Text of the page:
2. Housing is not necessarily about housing; that is to say, a pathological pursuit of homeownership may be driven be entirely understandable anxieties in others spheres of life. These need not be openly articulated to be powerful. The Australian sociologist, Jim Kemeny, provides us with a general framework for thinking about such dynamics. For Kemeny there is a trade-off between ownership and support for taxation and thus the welfare state. Upfront costs early in life reduce housing costs in retirement, so ownership lessons the political imperative to maintain strong pensions, whilst the earlier household strain in meeting mortgage costs may create tax aversion. Inevitably this thesis has attracted academic dispute. But it points to an important possibility; the neurosis of homeownership may in fact be the fear of insecurity and poverty later in life. We may also frame this, as above, in terms of our first observation, providing the background conditions in which it is indeed seen as a choice rather than a necessity.
3. Gradualism does not rule out prompt reform to the finance of housing provision, and in particular the massive redistribution of Treasury funds to homeowners. We can see the broadly regressive nature of this redistribution with figures from the UK Housing Review. This is clear from government funding commitments since 2015: whereas May last year announced £2bn to finance new housing association homes in England, this comes in the context of a Coalition policy legacy that allows private developers to discharge commitments (as part of planning consent) to build a proportion of ‘affordable’ starter homes for sale. In this sense developers are technically meeting the letter of their of their commitment to cross-subsidise other forms of housing, but in a way that that only meets the spirit of the system (originally designed to fund social homes) in a questionable way. Last year a report from the Chartered Institute for Housing found that over the five years to 2020/21 homeownership will housing will receive around £4bn in direct government subsidy annually, compared to just £2bn annually for social housing.
It is important to stress we need to exercise some caution here. I have described the housing finance regime as ‘broadly’ regressive because the beneficiaries are not one homogenous economic group. Some will be seeking homeownership rights on the margins of affordability whilst, undeniably, a many of those who have benefitted are simply enjoying an additional layer of economic privilege for which few will have an easy time justifying. This regressive distribution is part of a broader pattern of subsidised wealth accumulation for the comfortably off and amounts, as I have written elsewhere, to hidden asset-based welfare state. Nevertheless, if we want a more egalitarian homeownership framework a proactive supply approach will require subsidy, and this will inevitably be regressive if we are comparing low to middle-income recipients with the lowest income deciles.
The flip-side of this is that making ownership more accessible further down the income scale would need to be part of a more general redistribution of existing housing wealth, some for new owners, some to fund other housing options. The mechanism of this funding should be a form of housing wealth tax, payable on sale or when transferred through inheritance. It might be assumed that this is politically difficult and more radical than the gradualism I have suggested. Yet the point of gradualism is to work with the social meanings and understandings we live within, sometimes slowly, but also with a quick strike when the time is right. We have such an opportunity now. There is an intuitive understanding that those who have most benefited ever growing housing wealth since 2003 have done so through sheer luck and historical happenstance. Taxing this gain, at the right time, is very hard to argue against. The crucial proviso is that tax gains from housing should be spent on housing, transparently and as a matter of stated principle. People get this too: it taps into growing concern with intergenerational fairness, and perhaps also allays some of the perceived need to pass housing wealth on through inheritance.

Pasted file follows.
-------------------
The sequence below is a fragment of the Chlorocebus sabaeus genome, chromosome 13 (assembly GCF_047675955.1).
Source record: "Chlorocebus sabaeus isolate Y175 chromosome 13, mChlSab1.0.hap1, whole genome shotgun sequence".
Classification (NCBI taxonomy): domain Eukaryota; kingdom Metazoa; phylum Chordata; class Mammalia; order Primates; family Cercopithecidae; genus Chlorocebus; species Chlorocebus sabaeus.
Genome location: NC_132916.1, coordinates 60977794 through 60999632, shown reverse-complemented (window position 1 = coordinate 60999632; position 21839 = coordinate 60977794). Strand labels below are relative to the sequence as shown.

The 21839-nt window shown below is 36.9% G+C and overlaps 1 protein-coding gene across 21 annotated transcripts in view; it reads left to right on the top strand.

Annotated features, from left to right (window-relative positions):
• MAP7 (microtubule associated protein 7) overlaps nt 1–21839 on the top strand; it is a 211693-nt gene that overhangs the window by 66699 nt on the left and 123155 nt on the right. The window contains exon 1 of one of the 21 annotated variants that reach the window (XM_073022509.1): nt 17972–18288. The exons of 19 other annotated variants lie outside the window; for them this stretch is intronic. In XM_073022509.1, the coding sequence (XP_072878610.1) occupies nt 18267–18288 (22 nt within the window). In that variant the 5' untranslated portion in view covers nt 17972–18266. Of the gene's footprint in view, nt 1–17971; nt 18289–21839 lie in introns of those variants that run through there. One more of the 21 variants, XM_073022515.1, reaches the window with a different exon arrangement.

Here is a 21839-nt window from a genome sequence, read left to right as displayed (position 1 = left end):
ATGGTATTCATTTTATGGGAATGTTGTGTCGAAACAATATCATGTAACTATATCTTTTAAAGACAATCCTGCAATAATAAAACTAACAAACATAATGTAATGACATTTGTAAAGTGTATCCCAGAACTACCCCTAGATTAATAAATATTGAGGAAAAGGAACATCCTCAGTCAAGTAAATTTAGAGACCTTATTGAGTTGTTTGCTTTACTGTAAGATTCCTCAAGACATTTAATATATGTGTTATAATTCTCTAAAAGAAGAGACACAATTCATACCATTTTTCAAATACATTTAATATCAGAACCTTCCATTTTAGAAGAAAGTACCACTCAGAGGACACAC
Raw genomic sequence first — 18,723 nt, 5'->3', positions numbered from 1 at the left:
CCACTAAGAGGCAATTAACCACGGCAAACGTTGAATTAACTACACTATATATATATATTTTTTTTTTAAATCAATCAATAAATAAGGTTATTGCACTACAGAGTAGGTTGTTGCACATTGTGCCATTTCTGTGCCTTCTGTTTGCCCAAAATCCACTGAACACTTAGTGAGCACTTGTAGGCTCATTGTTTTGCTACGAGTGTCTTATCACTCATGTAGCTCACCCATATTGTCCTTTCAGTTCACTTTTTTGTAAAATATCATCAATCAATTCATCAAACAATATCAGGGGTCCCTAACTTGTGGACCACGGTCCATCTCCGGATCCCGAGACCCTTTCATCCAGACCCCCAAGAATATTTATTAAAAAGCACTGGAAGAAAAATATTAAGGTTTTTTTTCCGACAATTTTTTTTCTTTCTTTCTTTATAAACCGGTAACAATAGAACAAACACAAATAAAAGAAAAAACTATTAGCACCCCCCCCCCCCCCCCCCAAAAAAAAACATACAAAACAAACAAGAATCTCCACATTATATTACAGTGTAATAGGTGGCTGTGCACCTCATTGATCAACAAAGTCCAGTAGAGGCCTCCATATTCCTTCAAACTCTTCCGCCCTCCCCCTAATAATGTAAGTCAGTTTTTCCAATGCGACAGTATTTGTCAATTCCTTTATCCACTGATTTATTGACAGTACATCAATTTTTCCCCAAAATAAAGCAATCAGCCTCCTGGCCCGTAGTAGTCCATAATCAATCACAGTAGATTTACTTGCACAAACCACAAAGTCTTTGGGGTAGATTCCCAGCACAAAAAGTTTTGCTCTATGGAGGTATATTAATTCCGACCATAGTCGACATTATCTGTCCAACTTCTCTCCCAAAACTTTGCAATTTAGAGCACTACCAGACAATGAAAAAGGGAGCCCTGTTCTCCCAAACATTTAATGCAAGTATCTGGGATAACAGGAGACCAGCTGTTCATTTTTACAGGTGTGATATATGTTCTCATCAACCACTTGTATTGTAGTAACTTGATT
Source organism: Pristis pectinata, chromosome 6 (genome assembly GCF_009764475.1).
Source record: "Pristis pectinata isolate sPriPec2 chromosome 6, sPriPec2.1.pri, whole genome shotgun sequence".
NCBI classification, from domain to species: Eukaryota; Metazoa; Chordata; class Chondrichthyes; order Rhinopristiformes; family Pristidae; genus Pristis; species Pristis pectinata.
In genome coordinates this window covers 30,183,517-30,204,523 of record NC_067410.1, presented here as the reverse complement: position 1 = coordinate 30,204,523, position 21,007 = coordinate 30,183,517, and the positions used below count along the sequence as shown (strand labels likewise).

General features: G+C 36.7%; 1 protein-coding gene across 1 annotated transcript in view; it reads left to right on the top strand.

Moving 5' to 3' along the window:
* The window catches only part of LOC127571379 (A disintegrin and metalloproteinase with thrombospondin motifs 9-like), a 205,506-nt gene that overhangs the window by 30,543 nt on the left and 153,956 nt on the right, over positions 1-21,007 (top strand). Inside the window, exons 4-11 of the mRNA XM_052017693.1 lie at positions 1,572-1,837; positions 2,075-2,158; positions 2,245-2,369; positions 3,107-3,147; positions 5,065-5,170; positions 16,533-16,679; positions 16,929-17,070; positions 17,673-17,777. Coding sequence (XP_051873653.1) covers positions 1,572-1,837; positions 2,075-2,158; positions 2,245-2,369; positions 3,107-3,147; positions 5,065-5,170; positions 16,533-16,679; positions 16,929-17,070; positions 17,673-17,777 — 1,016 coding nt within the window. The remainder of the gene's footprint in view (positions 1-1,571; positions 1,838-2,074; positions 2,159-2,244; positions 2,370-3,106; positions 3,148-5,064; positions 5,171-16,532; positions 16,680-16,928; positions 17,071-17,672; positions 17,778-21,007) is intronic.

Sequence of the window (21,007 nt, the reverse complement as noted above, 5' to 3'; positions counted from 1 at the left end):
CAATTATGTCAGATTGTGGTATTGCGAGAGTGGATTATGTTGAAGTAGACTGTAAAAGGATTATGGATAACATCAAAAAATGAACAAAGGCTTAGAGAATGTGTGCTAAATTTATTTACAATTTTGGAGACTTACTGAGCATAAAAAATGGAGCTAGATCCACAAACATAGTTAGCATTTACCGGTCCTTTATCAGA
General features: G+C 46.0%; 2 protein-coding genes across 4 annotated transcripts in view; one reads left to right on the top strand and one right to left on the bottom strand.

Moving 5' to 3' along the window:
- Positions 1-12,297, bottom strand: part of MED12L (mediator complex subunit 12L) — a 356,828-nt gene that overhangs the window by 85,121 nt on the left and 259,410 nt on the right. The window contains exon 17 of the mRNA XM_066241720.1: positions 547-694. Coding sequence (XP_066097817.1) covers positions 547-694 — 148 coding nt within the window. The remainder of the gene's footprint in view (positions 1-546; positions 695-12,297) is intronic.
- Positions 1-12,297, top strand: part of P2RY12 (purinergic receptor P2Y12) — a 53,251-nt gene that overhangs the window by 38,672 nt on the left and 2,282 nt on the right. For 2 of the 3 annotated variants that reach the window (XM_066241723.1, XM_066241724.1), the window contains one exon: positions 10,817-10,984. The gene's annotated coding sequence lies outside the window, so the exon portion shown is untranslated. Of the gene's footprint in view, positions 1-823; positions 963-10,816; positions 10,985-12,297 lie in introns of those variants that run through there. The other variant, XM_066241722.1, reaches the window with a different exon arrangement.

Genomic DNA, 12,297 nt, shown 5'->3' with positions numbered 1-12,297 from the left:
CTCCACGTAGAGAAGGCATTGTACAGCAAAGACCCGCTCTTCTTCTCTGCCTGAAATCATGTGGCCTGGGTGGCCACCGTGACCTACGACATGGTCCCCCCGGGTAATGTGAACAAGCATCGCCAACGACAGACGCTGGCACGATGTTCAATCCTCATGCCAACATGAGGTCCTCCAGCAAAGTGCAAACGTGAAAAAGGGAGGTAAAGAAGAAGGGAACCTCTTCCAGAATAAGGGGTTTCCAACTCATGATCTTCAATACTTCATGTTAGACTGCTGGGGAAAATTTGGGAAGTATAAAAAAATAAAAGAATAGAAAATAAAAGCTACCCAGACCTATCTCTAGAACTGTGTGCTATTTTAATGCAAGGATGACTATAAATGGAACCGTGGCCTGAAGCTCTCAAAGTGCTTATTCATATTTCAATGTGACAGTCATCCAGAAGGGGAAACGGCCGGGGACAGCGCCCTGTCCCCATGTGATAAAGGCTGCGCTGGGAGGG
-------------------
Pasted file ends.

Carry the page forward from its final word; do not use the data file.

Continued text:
Different needs at different times
This brings us back to the point I started with – that homeownership in Britain is tied to a privatising view of ‘independence’ as separation from the collective institutions of the welfare state. We cannot reshape this dynamic from a standing start; we will not wake up one say with a miraculous transformation of the good of ownership. But the processes outlined in this article have the potential to create a less hierarchical and more fluid view of the place of homeownership in our housing system. In part this would come from the greater choice not to own, bringing a stronger sense that ownership is one of a number of socially valued choices. Greater flexibility and movement between tenures plays a role too, signalling that we have different needs at different times, rather than dividing the world into the separate social identities of the dependent or independent. The pension anxiety touched upon above is a case in point. How strong would the pull of ownership be if we had stronger pensions and social services to maintain independence in old age, along with practical and attractive options to move out of owner-occupation at the right time? Perhaps this will also make it easier to let go of housing wealth, and to view a wealth tax as end-stage in the life-cycle of social contract based on less privatising understanding of ownership and independence.
 Gregory, James. "Engineering compassion: The institutional structure of virtue." Journal of Social Policy 44, no. 2 (2015): 339-356.
 Kemeny, Jim. "“The really big trade‐off” between home ownership and welfare: Castles' evaluation of the 1980 thesis, and a reformulation 25 years on." Housing, Theory and society 22, no. 2 (2005): 59-75.
 Gregory, James. "The search for an ‘asset-effect’: What do we want from asset-based welfare?." Critical Social Policy 34, no. 4 (2014): 475-494.